Physical activity (PA) and mindfulness are independently associated with improved cognitive function; however, the effects of their combination on cognitive function are unknown. The purpose of this study was to examine the effects of an acute bout of PA, mindfulness training, and combined PA and mindfulness training on changes in cognitive function and perceived cognitive ability. Using a repeated measures within-subjects design, adults (N = 29, M age = 28.6) completed three 20-minute counterbalanced conditions: a) mindfulness training (MIND); b) moderate-intensity walking (PA), and c) moderate-intensity walking while listening to PA-specific mindfulness training (PAMIND). Participants completed the NIH Toolbox Cognitive Battery and PROMIS Applied Cognition Short Form before and after each condition. Within-subjects repeated measures ANOVAs revealed inhibitory control, working memory, task shifting, processing speed and the fluid composite score ( P < .01 for all) improved from pre-to post-condition for all conditions. Perceived cognitive ability declined across all conditions pre- to post-condition ( P < .001); decreases were largest in the MIND condition. Cognitive performance improved following acute bouts of general mindfulness, PA, and the combination of the two, but perceived cognitive ability declined. Future work is warranted to examine effects in other populations and as a result of different PA and mindfulness doses and interventions.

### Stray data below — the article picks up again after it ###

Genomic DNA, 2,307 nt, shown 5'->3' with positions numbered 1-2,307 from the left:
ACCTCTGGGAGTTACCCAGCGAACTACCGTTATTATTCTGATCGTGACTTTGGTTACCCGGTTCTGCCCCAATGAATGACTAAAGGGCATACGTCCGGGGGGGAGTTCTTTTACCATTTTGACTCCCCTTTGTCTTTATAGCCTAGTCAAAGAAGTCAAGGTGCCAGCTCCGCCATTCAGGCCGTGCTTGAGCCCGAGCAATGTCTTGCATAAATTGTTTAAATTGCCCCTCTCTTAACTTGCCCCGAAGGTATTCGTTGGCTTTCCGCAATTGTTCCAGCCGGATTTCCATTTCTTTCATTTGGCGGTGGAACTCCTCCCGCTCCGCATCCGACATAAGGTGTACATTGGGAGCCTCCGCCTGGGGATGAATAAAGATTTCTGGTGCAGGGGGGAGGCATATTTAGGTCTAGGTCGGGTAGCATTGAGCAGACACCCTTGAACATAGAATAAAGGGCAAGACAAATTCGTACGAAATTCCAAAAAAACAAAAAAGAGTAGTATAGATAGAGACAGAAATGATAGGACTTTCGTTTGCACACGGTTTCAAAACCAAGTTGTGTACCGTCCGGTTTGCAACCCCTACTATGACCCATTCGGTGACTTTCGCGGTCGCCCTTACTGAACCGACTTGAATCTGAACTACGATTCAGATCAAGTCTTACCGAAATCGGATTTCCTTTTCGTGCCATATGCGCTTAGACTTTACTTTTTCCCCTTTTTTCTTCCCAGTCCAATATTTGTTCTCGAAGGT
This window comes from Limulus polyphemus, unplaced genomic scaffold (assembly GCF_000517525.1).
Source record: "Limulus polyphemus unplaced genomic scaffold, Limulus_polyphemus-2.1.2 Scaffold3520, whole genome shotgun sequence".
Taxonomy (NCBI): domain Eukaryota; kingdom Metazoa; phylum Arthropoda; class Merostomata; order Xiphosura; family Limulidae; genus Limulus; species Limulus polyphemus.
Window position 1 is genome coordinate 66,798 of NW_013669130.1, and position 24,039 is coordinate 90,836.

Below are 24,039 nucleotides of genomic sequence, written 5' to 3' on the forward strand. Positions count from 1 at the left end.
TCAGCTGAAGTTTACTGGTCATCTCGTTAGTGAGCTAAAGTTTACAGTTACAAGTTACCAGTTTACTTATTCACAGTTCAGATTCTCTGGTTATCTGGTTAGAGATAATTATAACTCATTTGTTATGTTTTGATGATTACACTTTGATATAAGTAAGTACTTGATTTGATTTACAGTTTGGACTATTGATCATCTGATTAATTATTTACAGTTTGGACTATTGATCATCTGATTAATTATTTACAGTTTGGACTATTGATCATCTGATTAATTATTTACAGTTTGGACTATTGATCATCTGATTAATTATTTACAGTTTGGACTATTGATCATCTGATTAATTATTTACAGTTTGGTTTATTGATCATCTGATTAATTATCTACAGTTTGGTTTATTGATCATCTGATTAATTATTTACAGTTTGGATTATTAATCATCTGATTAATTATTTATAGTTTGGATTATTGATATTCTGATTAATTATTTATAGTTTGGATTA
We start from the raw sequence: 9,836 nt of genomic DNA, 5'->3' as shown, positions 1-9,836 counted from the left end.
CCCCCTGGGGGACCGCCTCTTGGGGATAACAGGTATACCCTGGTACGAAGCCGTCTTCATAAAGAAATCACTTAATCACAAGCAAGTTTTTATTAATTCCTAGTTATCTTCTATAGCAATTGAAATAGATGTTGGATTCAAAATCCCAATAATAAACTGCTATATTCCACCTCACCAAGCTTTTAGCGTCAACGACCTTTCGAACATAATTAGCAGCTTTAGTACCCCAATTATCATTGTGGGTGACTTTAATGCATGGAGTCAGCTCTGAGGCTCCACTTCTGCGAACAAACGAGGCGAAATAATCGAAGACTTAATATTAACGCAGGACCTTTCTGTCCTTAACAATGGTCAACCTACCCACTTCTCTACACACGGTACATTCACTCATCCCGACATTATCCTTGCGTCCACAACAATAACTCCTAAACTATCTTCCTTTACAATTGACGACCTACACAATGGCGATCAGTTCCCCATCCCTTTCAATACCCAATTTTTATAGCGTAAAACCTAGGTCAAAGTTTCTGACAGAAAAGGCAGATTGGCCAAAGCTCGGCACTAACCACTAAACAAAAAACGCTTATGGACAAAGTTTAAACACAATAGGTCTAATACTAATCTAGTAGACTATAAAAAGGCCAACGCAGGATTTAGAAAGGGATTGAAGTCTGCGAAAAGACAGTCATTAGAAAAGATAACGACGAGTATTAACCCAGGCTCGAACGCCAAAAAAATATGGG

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Introduction: Recent reviews have documented the beneficial effects of seated meditation on executive function (EF). However, there has yet to be a comprehensive review on the effects of Hatha yoga, a moving meditation, on EF. Objective: To examine the empirical literature on the effects of Hatha yoga on EF. Methods: MEDLINE, Scopus, and PsycINFO databases were searched for experimental studies (between- or within-subject designs) testing the effects of Hatha yoga (acute bouts, short-term interventions, longer-term interventions) on EF. Results: A total of 11 published studies met eligibility criteria: Three studies involved healthy adults, 2 studies involved healthy older adults (n = 2), 1 study involved children and adolescents, and 5 studies involved medical (n = 4) or forensic (n = 1) populations. In healthy adults, 2 of 3 studies suggested that acute bouts of Hatha yoga improved EF; however, 1 study using a short-term intervention found no improvements in EF. Among healthy older adults, 1 study provided evidence that Hatha yoga improves EF. In child/adolescent samples, 1 study supported the contention that Hatha yoga improves EF after short-term interventions. Among medical populations, EF improved in patients with type 2 diabetes mellitus and in 1 of 3 studies involving patients with multiple sclerosis. The sole study involving impulsive prisoners showed positive effects on EF with a short-term intervention. Conclusion: Hatha yoga shows promise of benefit for EF in healthy adults, children, adolescents, healthy older adults, impulsive prisoners, and medical populations (with the exception of multiple sclerosis). However, more good-quality studies that evaluate the efficacy of Hatha yoga's effects on EF are essential to build on this evidence base.